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Parliament has voted 112-9 to repeal the Electoral Finance Act and, with the exception of the Greens, MPs seemed relieved to be rid of it.
National detested the legislation when it was introduced by the previous government in late 2007 and vowed to repeal it.
When the Electoral Amendment Bill passed its final stages under urgency tonight, it fulfilled its campaign promise.
Justice Minister Simon Power said during debate on the bill that all parties in Parliament had agreed to take part in consultations to draft replacement electoral law.
Until that happens, the 1993 Electoral Act will be in force with clauses of the EFA dealing with donation disclosure inserted.
The EFA was drafted in response to the initially covert campaign against Labour and the Greens run by the Exclusive Brethren in the 2005 election but its wide provisions caused controversy and outrage.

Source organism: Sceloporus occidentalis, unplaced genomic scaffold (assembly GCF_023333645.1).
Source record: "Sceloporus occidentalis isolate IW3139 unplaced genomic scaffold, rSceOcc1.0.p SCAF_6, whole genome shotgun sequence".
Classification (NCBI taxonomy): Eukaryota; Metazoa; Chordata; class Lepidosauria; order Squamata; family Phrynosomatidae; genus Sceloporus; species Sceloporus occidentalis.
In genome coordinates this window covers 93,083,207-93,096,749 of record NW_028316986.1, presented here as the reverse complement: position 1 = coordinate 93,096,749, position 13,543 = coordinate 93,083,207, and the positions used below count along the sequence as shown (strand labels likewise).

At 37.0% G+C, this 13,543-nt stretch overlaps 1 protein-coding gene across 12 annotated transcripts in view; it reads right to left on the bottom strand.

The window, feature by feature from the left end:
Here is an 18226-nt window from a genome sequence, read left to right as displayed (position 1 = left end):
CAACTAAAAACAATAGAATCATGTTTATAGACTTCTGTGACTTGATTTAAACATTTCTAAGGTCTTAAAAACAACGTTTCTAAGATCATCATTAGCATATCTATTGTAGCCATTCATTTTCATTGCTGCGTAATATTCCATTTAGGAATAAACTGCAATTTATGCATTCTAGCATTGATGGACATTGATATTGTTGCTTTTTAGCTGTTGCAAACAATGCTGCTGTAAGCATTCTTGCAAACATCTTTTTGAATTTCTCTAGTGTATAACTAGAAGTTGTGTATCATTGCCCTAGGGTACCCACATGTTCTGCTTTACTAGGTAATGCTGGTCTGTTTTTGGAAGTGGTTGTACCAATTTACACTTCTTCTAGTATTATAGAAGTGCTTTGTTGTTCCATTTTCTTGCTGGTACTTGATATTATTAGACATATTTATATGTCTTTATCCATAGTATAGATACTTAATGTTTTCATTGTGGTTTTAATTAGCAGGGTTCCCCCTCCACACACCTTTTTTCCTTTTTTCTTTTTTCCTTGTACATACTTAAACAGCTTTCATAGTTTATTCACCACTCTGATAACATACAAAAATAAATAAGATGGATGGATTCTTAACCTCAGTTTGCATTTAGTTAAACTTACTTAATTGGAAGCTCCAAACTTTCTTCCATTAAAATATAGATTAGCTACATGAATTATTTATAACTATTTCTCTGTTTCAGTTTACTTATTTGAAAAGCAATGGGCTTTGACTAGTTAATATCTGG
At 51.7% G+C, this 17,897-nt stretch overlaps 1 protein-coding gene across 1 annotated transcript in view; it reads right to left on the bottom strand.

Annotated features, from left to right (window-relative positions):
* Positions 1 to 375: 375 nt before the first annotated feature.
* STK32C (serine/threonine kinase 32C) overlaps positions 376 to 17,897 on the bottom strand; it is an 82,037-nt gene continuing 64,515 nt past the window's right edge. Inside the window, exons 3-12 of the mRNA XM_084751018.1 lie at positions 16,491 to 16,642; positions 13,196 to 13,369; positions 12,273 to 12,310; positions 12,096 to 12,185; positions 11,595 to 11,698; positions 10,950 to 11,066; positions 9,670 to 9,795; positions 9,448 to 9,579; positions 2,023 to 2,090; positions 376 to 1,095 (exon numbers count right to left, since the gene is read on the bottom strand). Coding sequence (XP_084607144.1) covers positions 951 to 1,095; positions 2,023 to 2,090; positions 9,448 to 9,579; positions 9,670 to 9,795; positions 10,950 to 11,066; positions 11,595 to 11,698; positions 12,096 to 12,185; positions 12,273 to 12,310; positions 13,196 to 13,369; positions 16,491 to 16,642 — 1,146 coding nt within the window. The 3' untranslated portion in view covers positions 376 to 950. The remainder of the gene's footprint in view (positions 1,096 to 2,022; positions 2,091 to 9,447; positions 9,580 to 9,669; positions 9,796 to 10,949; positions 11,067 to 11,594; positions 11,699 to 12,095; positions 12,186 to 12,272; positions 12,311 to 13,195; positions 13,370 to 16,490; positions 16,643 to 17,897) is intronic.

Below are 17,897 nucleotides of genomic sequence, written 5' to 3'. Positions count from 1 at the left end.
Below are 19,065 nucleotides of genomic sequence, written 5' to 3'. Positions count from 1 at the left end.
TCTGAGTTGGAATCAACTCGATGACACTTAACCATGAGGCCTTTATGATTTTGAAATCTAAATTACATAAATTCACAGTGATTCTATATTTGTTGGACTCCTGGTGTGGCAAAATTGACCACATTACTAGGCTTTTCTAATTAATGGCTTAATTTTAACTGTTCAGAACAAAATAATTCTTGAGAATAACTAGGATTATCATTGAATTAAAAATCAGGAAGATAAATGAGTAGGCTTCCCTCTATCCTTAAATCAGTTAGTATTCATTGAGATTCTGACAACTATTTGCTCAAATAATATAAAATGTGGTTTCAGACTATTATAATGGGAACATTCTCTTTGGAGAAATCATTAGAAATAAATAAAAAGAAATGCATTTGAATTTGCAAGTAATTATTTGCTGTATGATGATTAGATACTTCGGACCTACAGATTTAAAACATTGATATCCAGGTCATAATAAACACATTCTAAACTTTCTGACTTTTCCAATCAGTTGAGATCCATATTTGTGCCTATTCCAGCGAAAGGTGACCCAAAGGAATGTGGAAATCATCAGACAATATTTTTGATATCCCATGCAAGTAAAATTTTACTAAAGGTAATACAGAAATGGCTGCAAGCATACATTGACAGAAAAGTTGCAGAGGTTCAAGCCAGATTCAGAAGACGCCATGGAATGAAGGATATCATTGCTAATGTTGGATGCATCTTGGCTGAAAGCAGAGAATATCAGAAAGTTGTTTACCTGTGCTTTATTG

It forced disclosure of electioneering by third parties -- organisations which are not political parties -- and put a cap on the amount they could spend.
It also tightened the rules on donations to parties and brought in new rules for election advertising.
It was the vague definitions of election advertising that caused most of the problems, and most of the parties ran into problems during last year's election campaign.
The Electoral Commission had difficulty enforcing its provisions and criticised the grey areas in it.
Labour MP David Parker acknowledged the Government had a mandate to repeal the EFA and opposition MPs did not go out of their way to defend it.
The Greens were the only party that voted against the bill. Co-leader Russel Norman said his party voted for it in 2007 because it supported its principles and was not going to run away from it now.
He argued it should stay in place until new laws were drafted.
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